Aquifer storage and recovery (ASR) and aquifer recharge (AR) provide technical solutions to address water supply deficits and growing future water demands. Unfortunately, the mobilization of naturally present arsenic due to ASR/AR operations has undermined its application on a larger scale. Predicting arsenic mobility in the subsurface during ASR/AR is further complicated by site-specific factors, including the arsenic mobilization mechanisms, groundwater flow conditions, and multi-phase geochemical interactions. In order to ensure safe and sustainable ASR/AR operation, a better understanding of these factors is needed. The current study thus aims to better characterize and model arsenic remobilization at ASR/AR sites by compiling and analyzing available kinetic data on arsenic mobilization from arsenopyrite under different aqueous conditions. More robust and widely applicable rate laws are developed for geochemical conditions relevant to ASR/AR. Sensitivity analysis of these new rate laws gives further insight into the controlling geochemical factors for arsenic mobilization. When improved rate laws are incorporated as the inputs for reactive transport modeling, arsenic mobilization in ASR/AR operations can be predicted with an improved accuracy. The outcomes will be used to guide groundwater monitoring and specify ASR/AR operational parameters, including water pretreatment requirements prior to injection.

  • Heavy metal exposure has adverse effects on the growth and development of preschool children 2018-04-25

    Abstract

    The purpose of this study was to investigate the associations between levels of lead (Pb), cadmium (Cd), chromium (Cr), and manganese (Mn) in the PM2.5 and blood and physical growth, and development parameters including birth length and weight, height, weight, body mass index (BMI), head circumference, and chest circumference in preschool children from Guiyu (e-waste exposure area) and Haojiang (the reference area). A total of 470 preschool children from Guiyu and Haojiang located in southeast coast of China were recruited and required to undergo physical examination and blood tests during the study period. Birth length and weight were obtained by birth records and questionnaire. Pb and Cd in both PM2.5 and blood were significantly higher in Guiyu than Haojiang. Remarkably, the children of Guiyu had significantly lower birth weight and length, BMI, and chest circumference when compare to their peers from the reference area (all p value < 0.05). Spearman correlation analyses showed that blood Pb was negatively correlated with height (r = −0.130, p < 0.001), weight (r = −0.169, p < 0.001), BMI (r = −0.100, p < 0.05), head circumference (r = −0.095, p < 0.05), and chest circumference (r = −0.112, p < 0.05). After adjustment for the potential confounders in further linear regression analyses, blood Pb was negatively associated with height (β = −0.066, p < 0.05), weight (β = −0.119, p < 0.001), head circumference (β = −0.123, p < 0.01), and chest circumference (β = −0.104, p < 0.05), respectively. No significant association between blood Cd, Cr, or Mn was found with any of our developmental outcomes. Taken together, lead exposure limits or delays the growth and development of preschool children.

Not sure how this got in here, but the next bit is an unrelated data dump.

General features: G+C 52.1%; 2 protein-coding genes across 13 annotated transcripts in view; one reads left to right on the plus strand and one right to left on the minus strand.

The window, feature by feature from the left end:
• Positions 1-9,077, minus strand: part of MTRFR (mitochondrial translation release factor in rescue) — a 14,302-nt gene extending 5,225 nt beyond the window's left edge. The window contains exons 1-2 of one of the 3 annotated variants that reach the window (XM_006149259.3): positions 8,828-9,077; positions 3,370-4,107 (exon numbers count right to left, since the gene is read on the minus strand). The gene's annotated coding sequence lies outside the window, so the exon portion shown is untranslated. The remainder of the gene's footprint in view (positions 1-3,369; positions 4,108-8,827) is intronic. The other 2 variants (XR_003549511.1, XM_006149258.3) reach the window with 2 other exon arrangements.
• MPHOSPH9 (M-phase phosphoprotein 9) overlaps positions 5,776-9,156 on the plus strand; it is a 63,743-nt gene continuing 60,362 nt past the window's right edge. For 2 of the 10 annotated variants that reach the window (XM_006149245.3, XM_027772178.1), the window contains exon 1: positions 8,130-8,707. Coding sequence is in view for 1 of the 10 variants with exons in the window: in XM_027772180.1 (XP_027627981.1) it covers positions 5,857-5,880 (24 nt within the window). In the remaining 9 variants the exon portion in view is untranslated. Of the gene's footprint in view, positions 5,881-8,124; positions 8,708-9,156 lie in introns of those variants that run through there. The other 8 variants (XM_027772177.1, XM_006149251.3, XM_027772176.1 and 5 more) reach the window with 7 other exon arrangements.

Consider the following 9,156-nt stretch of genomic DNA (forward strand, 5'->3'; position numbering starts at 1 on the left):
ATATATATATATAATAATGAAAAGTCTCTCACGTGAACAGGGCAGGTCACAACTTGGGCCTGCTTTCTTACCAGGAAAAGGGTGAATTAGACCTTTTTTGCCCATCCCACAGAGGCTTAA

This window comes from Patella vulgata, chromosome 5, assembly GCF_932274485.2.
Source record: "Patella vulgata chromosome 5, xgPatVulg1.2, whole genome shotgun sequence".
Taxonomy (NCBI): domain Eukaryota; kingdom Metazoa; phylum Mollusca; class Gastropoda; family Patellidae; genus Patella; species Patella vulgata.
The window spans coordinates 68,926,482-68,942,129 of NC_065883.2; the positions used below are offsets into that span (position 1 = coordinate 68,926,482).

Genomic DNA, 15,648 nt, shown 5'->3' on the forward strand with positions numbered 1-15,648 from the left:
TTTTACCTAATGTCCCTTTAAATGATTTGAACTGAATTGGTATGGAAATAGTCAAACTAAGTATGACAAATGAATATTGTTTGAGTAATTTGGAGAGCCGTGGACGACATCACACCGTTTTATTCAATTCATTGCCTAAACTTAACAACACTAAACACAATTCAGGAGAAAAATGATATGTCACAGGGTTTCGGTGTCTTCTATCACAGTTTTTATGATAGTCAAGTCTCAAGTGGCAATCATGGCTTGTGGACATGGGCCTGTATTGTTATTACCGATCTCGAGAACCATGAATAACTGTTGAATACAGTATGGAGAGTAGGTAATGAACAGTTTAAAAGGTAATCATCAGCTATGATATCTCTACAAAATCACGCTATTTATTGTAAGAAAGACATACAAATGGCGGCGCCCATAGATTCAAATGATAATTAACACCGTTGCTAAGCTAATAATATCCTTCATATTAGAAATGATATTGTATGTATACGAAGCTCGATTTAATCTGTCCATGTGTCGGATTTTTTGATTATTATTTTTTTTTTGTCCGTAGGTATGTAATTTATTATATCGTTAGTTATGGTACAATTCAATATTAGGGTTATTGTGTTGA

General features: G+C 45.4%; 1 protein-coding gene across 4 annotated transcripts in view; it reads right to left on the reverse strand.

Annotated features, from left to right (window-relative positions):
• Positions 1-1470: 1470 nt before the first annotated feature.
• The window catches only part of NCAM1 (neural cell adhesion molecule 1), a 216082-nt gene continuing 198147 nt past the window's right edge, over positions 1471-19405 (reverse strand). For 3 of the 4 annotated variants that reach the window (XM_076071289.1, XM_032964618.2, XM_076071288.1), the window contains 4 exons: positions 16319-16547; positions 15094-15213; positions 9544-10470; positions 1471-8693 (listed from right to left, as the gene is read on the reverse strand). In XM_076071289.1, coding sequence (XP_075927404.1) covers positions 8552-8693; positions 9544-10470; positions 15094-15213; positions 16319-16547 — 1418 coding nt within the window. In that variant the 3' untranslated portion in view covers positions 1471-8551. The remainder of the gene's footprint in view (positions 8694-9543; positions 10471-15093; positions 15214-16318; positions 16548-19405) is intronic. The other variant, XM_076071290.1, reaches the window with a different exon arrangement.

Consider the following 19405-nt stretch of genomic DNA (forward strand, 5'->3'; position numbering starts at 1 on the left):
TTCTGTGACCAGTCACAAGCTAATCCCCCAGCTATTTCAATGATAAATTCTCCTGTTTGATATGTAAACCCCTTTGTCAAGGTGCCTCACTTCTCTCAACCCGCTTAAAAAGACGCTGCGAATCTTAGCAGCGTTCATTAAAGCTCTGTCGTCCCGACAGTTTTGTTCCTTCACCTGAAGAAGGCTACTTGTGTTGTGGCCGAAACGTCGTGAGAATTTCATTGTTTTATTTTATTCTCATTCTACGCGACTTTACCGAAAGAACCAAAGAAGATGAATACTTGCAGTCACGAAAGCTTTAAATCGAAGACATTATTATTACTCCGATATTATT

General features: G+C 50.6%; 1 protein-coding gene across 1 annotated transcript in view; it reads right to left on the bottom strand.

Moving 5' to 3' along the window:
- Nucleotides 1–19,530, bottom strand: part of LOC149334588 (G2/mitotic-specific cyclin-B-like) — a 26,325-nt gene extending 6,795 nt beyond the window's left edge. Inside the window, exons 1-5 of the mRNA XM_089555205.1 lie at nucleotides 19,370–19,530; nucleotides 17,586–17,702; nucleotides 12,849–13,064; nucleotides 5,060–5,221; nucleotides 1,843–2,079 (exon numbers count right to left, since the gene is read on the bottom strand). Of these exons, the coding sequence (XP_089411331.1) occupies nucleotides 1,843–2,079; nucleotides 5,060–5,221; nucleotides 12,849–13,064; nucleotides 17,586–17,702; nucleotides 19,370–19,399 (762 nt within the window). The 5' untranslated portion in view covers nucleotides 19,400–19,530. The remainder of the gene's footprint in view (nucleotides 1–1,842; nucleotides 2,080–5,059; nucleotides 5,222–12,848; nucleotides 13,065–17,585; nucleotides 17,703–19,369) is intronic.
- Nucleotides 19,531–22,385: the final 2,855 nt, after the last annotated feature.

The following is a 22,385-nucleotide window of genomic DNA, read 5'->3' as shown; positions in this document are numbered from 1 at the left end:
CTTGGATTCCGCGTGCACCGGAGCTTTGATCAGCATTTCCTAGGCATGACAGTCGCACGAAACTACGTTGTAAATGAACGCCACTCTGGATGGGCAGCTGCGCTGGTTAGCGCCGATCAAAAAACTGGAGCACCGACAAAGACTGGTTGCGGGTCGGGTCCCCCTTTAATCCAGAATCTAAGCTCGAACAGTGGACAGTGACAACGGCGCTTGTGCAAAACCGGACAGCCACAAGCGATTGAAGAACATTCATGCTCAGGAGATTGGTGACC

• Contamination characteristics of trace metals in dust from different levels of roads of a heavily air-polluted city in north China 2018-04-24

    Abstract

    Concentrations of eight trace metals (TMs) in road dust (RD) (particles < 25 μm) from urban areas of Xinxiang, China, were determined by inductively coupled plasma mass spectrometry. The geometric mean concentrations of Zn, Mn, Pb, As, Cu, Cr, Ni and Cd were 489, 350, 114, 101, 60.0, 39.7, 31.6, and 5.1 mg kg−1, respectively. When compared with TM levels in background soil, the samples generally display elevated TM concentrations, except for Cr and Mn, and for Cd the enrichment value was 69.6. Spatial variations indicated TMs in RD from park path would have similar sources with main roads, collector streets and bypasses. Average daily exposure doses of the studied TMs were about three orders of magnitude higher for hand-to-mouth ingestion than dermal contact, and the exposure doses for children were 9.33 times higher than that for adults. The decreasing trend of calculated hazard indexes (HI) for the eight elements was As > Pb > Cr > Mn > Cd > Zn > Ni > Cu for both children and adults.